Economic incentives are expected to be major selling points for a number of Texas cities making pitches to Amazon for the Seattle-based company's second headquarters and the estimated 50,000 jobs that would come with it.
Formal proposals are due to the company Thursday.
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The Associated Press recently spoke with business leaders around Texas to find out why they believe their respective cities would provide the best fit for Amazon.
Here's a look at their responses:
Mike Berman, a spokesman for the Greater Austin Chamber of Commerce, says the region is especially appealing to Amazon because it's the kind of place where everybody can fit in.
"Austin is cool and innovative and extremely accepting and diverse," he said.
Amazon already has a large presence in the area, including about 3,000 workers at a distribution center in nearby San Marcos, Berman said. Amazon also recently purchased Austin-based Whole Foods.
But beyond a vibrant economy and a growing population of qualified workers — it's a great place to live, Berman said.
"It's an exceptional quality of life. Live music, festivals, sports, parks, lakes, biking. We're a big foodie friendly community," he said. "It's a very active and easy-going lifestyle, 300 days of sunshine, very pleasant."
Kourtny Garrett, the CEO of Downtown Dallas Inc., cited the area's business climate as a draw for Amazon, plus the low cost of living and the region's light rail system.
"Downtown Dallas is a completely new destination over the last decade. We've had over 110 percent residential growth, we have a very strong base of young, educated talent and an environment that is culturally rich and fun," Garrett said.
The downtown Dallas area has about 200 restaurants, plus the largest urban arts district in the country, Garrett said. The Dallas Museum of Art is on the west, the Klyde Warren Park area to the north, One Arts Plaza is the eastern anchor and then on the south side the Arts District extends to the Ross Avenue and San Jacinto corridors.
"I think the recreational aspects of Dallas are often overlooked," Garrett said.
She cited the Trinity River Audubon Center, numerous trails and four signature parks — with four more planned over the next five years.
Bob Harvey, president & CEO of the Greater Houston Partnership, praised community and individual efforts following Hurricane Harvey, which made landfall Aug. 25 in Texas and dumped record rainfall that swamped parts of Houston.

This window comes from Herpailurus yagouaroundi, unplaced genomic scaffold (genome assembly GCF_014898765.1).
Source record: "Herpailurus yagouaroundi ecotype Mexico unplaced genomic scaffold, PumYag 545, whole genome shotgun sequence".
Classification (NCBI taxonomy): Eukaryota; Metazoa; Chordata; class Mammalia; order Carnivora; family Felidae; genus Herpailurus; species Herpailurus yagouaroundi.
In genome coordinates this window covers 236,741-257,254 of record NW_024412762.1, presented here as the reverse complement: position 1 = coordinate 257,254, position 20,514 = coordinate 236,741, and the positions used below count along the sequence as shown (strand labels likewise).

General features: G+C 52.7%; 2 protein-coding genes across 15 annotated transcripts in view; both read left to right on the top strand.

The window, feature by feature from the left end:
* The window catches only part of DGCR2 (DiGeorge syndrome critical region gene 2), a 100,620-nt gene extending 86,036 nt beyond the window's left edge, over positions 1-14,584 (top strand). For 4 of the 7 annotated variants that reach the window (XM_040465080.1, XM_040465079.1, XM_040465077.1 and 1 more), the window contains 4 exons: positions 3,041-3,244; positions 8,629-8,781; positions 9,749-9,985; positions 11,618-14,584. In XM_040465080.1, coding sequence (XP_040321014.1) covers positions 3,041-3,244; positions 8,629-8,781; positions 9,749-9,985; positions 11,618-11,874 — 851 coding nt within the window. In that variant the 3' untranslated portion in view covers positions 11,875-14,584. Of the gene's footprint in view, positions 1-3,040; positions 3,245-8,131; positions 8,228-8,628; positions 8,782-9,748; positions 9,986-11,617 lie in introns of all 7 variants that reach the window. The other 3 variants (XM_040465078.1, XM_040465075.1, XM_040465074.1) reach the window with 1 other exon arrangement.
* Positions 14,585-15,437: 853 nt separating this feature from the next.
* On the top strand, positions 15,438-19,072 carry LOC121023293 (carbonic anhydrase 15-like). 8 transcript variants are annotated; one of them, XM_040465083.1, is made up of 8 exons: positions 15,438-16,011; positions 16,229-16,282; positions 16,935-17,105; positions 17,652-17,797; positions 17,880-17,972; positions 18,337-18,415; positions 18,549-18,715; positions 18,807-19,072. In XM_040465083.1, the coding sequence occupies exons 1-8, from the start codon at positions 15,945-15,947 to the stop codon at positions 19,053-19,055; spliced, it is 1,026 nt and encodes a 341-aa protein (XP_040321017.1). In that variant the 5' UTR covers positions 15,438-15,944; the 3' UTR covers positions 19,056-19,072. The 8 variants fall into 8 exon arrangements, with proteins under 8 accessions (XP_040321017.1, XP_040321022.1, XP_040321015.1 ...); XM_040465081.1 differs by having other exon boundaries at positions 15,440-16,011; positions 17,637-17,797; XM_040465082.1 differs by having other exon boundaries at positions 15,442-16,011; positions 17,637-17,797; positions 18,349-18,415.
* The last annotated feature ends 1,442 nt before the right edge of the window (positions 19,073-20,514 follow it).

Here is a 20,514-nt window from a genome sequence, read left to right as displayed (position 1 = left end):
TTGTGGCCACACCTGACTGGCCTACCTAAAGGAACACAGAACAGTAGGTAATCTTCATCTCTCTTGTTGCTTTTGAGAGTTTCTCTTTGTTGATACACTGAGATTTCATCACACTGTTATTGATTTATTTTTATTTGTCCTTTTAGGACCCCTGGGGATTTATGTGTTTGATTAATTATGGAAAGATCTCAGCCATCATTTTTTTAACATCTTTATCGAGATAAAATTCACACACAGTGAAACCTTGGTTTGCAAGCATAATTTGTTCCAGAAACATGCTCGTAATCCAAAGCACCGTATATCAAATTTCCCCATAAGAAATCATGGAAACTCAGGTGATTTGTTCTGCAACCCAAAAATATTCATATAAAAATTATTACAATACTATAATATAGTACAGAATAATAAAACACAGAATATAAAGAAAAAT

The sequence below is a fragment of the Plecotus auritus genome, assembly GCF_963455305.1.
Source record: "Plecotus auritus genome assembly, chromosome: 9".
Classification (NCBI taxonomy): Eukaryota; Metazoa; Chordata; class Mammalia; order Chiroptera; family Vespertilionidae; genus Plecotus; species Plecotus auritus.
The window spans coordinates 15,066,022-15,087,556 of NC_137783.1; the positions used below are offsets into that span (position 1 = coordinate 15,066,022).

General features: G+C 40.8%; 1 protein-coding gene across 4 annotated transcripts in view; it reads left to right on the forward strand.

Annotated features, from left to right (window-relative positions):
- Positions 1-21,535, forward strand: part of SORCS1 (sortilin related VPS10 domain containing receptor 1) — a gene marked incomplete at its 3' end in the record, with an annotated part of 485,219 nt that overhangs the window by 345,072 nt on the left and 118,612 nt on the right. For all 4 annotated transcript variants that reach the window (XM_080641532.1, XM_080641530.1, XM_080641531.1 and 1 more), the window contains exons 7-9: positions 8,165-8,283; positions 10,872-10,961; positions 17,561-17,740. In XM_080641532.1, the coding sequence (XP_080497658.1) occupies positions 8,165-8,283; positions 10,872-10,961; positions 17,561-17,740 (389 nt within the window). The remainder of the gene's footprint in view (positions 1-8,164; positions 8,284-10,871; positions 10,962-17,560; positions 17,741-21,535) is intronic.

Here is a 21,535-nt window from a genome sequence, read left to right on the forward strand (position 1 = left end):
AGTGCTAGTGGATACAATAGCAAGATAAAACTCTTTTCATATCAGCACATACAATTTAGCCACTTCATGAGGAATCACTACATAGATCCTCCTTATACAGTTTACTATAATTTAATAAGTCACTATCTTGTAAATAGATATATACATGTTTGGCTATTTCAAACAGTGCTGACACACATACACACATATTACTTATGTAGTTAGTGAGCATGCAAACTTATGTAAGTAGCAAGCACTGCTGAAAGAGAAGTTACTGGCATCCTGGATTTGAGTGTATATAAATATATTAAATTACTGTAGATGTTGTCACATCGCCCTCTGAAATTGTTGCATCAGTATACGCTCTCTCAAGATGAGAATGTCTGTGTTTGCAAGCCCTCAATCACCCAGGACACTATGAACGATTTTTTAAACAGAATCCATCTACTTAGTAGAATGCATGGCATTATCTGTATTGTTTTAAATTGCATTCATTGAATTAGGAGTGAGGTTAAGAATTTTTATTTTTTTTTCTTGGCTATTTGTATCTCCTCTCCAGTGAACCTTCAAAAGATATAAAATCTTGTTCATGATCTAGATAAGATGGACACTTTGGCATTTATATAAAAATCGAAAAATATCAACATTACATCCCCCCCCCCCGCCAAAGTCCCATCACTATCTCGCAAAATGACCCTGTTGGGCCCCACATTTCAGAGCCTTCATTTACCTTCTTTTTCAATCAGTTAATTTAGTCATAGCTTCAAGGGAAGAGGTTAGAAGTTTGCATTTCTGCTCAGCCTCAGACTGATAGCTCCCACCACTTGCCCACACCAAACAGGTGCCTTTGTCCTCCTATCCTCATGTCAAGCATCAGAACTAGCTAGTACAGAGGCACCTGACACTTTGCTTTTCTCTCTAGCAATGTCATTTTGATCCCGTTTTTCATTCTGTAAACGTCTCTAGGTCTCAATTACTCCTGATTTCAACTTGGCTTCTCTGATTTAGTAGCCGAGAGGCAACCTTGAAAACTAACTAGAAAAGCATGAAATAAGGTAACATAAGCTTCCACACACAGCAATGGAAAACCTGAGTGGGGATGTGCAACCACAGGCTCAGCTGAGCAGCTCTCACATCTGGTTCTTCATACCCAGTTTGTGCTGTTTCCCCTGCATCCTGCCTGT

"I think the world saw Houston at its best in the local recovery efforts," Harvey said. "People did see a community that's unique in its ability to respond to an emergency."
Those are the kind of people Amazon might want to hire, "people you might want on hand," Harvey said.
Coastal communities are having to react to a pattern of increased rainfall and more severe tropical disturbances, with Houston making commitments to improve its infrastructure and storm surge protection, he said.
Harvey also noted Houston's quality of life built on "being a fun city" with affordable housing and a reputation for diversity. Professional sports, great restaurants and an appealing nightlife add to the attraction, he said.
The area boasts a STEM-educated and technical workforce, along with a concentration of 58 medical institutions — billed as the largest medical center in the world — and two medical schools, Harvey said.
"At the end of the day, Texas is a business-friendly state, a great place to locate a growing business," he said.
San Antonio Mayor Ron Nirenberg and Bexar County Judge Nelson Wolff on Oct. 11 announced the area was no longer bidding for the Amazon project, saying the public process was creating a bidding war among states and cities.
The letter to Amazon CEO Jeff Bezos also says media reports suggest that San Antonio might not have been on the company's "short list."
"It's not that we wouldn't love to have Amazon select San Antonio. Any city would. We know that Amazon and San Antonio are culturally compatible and that we both have eyes strategically set on the future — smart growth, municipal resiliency, and connectivity are areas we plan for and invest in today. If Amazon follows the approach that it took in Seattle by building a massive urban campus to support 50,000 employees, the company's impact could accelerate our plans in a transformative way," the letter said.
"We've long been impressed by Amazon and its bold view of the future. Given this, it's hard to imagine that a forward-thinking company like Amazon hasn't already selected its preferred location. And if that's the case, then this public process is, intentionally or not, creating a bidding war among states and cities," according to the letter.
"Sure, we have a competitive toolkit of incentives, but blindly giving away the farm isn't our style," the letter on behalf of San Antonio and Bexar County said.